My philosophical foundation is essentially Advaita Vedanta. I have read the Baghavad Gita and the Upanishads and I am blown away by them. When I read from those texts, I feel like I am hearing the voice of God–not “god’ as in a divine being, but GOD, the entire universe, the ultimate divine reality that is all things and is beyond all things. I believe that everything is a part of this ultimate reality, but that in total it is something entirely beyond out conception. Nothing is like God, and so no analogy or metaphor could possibly do God justice. The differences we perceive, the identities we imagine ourselves as having, are all ultimately illusions. The world of sense objects and empirical data is basically an illusion, called maya. On one level, the creation of the universe as we know it was the creation of this illusion of separateness. Maya is practically necessary for us to function, but it is nevertheless illusory, and it can mislead us powerfully.

In the deepest parts of our own consciousness, we are one with everything, even the gods. But we spend most of our time identifying ourselves as the tips of the fingers, as entirely bound in the world of the five senses. When we dream we withdraw into our own consciousness, which is further back but still a world of deceptive distinction. In dreamless sleep we come closer to our essential oneness, which the Hindus call Atman, the Self that is all-self, the ultimate divine reality of Brahman.

From a practical standpoint, however, this knowledge or philosophy doesn’t do much. Maya is powerful, and it is difficult to even be sure of the Atman, much less to be able to fully identify with it. Because we are out on the branches, functioning in the practical maya-divided world of sense and identity, we need to be able to thing in those terms, even when we think about divinity. The Hindu Vedanta thinkers do this, but their gods are culturally alien to me. Krishna, Rama, Vishnu, and Shiva are extremely interesting, sure, but they are not compelling to me the same way that Zeus, Aphrodite, and Odin are. And furthermore, the gods I have had personal contact with are decidedly Western.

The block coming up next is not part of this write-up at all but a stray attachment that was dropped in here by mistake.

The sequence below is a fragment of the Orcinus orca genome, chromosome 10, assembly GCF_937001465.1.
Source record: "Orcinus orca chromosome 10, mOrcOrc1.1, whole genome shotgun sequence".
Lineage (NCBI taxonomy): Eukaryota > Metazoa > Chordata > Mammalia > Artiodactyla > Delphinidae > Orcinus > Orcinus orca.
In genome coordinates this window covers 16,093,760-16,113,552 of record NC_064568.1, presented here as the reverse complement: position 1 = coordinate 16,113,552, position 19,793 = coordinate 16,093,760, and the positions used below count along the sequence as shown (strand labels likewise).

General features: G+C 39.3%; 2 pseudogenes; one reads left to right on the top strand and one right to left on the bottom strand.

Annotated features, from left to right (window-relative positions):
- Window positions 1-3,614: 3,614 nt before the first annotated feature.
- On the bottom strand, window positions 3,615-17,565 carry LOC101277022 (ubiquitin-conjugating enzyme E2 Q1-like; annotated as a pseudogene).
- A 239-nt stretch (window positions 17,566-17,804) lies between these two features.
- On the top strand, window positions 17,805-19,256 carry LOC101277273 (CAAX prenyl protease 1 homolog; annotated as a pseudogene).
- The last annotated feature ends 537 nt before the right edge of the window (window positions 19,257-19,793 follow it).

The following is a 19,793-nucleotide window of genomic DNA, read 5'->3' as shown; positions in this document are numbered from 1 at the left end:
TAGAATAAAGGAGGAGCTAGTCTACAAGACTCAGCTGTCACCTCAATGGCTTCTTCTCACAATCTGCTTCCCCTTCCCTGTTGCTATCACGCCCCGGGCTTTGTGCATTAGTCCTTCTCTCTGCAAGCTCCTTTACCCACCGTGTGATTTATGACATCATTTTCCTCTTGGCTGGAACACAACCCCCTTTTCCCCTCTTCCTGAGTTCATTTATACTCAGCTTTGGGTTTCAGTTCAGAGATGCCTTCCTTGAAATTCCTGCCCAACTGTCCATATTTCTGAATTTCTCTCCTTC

So instead of thinking about divinity in terms of Indian myth, I choose to think about it in terms of the mythology that is compelling and accessible to me, and as an American of Western European descent, that basically points the way to three clusters of myth-tradition: the Celtic/Arthurian, the Norse/Germanic, and the Greek/Classical. The former two are the mythologies of my genealogical ancestors, and the latter is the mythology of my cultural ancestors. These three mythologies are extremely powerful to me. Their gods have spoken to me. I believe that their stories point to the ultimate divine truth that unifies and unites all of reality and that fundamentally explains and gives meaning to my existence.

In these mythologies, I find inspiration, wisdom, a guide to behavior, and a tangible connection to divinity. These are the gods that speak to me, and so when I try to connect to the Ultimate, these gods are my mediators. Why do I need mythology and mediator gods? I guess I could theoretically do without them, but practically, that’s not what my brain is hard-wired to do. And I need something practical that can serve as a kind of stepping stone towards the ultimate.

Even so, belief in these mythologies doesn’t fully carve out a path of action, at least spiritually speaking. I need a set of spiritual practices to serve as a vehicle to take me through the triple-lens of these mythologies and ultimately back to the Divine Self that lies behind everything. For that, I think I have chosen Revival Druidry. Revival Druidry is flexible enough to accommodate the theology I have constructed, and it gives me practices that take me places spiritually that I want to go. I intend to start with the AODA’s first-year curriculum, which includes meditation, regular celebration of the seasons and the position of the sun, and care for the environment leading to an increased awareness of my place in the natural world. In addition, I will probably do some extensive work on poetry.

Vedanta is the philosophy, my three chosen mythologies are together the conceptual lens that I use to construct meaning, and Revival Druidry is the way I will put it all into action. At least… that’s the idea.